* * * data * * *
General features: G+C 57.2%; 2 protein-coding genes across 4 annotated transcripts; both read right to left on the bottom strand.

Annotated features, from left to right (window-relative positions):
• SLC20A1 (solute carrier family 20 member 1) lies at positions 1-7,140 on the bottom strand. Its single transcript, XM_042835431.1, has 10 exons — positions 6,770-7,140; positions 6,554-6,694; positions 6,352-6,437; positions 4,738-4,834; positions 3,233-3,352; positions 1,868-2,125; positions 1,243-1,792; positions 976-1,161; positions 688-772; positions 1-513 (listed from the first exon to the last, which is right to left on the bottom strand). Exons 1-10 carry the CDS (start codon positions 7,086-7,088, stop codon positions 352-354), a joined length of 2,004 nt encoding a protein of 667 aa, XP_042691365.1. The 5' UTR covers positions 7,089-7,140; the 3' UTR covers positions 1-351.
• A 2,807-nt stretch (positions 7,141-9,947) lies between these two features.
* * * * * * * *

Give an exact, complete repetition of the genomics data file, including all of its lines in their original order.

General features: G+C 57.2%; 2 protein-coding genes across 4 annotated transcripts; both read right to left on the bottom strand.

Annotated features, from left to right (window-relative positions):
• SLC20A1 (solute carrier family 20 member 1) lies at positions 1-7,140 on the bottom strand. Its single transcript, XM_042835431.1, has 10 exons — positions 6,770-7,140; positions 6,554-6,694; positions 6,352-6,437; positions 4,738-4,834; positions 3,233-3,352; positions 1,868-2,125; positions 1,243-1,792; positions 976-1,161; positions 688-772; positions 1-513 (listed from the first exon to the last, which is right to left on the bottom strand). Exons 1-10 carry the CDS (start codon positions 7,086-7,088, stop codon positions 352-354), a joined length of 2,004 nt encoding a protein of 667 aa, XP_042691365.1. The 5' UTR covers positions 7,089-7,140; the 3' UTR covers positions 1-351.
• A 2,807-nt stretch (positions 7,141-9,947) lies between these two features.